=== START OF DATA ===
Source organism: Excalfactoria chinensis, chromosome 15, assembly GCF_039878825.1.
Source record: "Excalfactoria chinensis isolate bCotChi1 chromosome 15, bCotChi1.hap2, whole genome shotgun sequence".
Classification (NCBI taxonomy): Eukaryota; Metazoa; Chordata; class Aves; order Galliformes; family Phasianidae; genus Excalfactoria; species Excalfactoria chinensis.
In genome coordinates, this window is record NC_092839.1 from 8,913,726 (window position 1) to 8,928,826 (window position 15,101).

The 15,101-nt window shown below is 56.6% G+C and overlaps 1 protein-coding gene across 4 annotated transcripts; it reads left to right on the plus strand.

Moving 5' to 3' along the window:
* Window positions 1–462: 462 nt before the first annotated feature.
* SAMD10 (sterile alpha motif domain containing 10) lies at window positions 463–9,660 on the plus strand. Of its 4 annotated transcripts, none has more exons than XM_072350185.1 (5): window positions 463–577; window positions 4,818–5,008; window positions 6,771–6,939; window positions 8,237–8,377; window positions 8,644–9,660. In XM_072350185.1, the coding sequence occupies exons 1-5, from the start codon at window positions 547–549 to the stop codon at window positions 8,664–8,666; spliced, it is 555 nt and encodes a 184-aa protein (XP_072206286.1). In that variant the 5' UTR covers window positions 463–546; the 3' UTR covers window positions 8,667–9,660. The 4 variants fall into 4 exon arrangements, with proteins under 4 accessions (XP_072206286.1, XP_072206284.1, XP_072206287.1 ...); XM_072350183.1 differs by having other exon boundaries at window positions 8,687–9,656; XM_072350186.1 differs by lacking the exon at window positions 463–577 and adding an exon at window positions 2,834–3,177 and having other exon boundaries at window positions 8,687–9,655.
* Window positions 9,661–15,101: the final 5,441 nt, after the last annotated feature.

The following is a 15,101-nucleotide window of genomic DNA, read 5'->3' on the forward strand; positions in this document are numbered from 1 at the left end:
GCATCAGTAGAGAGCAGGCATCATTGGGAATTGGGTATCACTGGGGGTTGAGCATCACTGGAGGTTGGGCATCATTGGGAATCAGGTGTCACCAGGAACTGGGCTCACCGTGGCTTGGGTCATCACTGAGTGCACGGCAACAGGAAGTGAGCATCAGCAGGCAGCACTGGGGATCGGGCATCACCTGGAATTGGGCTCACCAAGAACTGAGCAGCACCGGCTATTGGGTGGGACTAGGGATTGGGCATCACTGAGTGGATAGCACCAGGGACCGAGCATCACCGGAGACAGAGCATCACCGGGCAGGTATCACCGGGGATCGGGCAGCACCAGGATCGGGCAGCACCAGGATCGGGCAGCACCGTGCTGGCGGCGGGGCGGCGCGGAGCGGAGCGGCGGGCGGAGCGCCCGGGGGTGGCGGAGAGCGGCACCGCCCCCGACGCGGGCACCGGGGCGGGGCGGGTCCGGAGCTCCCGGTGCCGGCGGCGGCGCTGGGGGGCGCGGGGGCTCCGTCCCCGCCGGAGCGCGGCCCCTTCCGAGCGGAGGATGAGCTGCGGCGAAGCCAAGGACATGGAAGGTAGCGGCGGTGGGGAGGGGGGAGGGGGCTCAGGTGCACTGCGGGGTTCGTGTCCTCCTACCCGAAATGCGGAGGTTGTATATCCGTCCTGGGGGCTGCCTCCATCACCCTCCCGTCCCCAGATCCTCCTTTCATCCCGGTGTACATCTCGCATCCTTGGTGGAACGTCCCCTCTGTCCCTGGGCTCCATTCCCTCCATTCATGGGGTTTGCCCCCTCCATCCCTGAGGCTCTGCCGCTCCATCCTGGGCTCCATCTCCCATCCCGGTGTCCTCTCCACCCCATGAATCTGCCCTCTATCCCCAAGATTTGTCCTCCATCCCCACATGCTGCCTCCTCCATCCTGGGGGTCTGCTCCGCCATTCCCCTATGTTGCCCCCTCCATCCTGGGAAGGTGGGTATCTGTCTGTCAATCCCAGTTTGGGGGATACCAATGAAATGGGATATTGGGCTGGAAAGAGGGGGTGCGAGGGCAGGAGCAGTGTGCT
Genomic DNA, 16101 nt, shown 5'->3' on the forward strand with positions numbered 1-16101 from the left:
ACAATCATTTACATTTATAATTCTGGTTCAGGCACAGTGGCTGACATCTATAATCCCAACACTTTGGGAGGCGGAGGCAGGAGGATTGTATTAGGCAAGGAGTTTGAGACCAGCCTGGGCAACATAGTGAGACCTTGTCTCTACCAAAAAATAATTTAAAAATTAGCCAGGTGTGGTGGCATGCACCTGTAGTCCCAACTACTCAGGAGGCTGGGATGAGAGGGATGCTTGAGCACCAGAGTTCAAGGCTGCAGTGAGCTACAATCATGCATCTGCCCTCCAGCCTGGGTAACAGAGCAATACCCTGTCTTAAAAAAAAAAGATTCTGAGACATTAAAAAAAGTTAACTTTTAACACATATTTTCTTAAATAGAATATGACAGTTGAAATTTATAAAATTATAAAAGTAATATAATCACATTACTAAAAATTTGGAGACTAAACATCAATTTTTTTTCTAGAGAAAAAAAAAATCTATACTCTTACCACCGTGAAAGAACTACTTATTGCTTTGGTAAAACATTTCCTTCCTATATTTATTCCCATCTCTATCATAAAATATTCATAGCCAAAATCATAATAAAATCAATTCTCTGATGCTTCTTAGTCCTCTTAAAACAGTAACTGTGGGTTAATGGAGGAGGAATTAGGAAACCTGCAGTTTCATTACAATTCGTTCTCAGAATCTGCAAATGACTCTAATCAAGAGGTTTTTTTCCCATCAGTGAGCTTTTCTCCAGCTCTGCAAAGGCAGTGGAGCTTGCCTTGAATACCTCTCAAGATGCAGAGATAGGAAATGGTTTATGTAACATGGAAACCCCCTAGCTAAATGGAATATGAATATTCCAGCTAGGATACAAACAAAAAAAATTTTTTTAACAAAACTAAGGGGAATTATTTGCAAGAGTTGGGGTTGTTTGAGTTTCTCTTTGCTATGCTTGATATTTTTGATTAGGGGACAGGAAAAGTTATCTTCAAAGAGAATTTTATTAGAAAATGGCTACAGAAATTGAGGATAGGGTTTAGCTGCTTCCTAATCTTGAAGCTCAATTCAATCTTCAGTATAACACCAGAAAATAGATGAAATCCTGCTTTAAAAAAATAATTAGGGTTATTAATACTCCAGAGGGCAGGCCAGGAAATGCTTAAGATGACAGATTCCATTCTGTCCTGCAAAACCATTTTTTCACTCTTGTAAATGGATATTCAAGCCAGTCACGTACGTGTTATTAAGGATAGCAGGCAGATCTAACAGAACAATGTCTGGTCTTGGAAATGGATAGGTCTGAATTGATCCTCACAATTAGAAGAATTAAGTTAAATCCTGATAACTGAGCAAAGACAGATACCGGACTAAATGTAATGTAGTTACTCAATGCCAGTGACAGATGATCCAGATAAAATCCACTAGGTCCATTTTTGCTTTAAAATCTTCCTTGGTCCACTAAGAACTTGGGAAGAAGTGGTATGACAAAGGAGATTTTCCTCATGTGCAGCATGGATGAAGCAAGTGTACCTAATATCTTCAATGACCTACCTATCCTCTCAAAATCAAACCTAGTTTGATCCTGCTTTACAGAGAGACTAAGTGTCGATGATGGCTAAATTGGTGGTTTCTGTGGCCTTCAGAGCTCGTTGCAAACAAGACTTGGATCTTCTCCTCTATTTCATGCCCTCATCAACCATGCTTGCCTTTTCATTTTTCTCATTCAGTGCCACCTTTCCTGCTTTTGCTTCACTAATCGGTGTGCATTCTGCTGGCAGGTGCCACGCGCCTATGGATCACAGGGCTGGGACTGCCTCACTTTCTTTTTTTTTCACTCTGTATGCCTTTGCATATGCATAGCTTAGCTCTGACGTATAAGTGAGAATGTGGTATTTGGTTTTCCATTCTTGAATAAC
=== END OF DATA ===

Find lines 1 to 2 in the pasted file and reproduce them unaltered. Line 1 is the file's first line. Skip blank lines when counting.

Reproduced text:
Source organism: Excalfactoria chinensis, chromosome 15, assembly GCF_039878825.1.
Source record: "Excalfactoria chinensis isolate bCotChi1 chromosome 15, bCotChi1.hap2, whole genome shotgun sequence".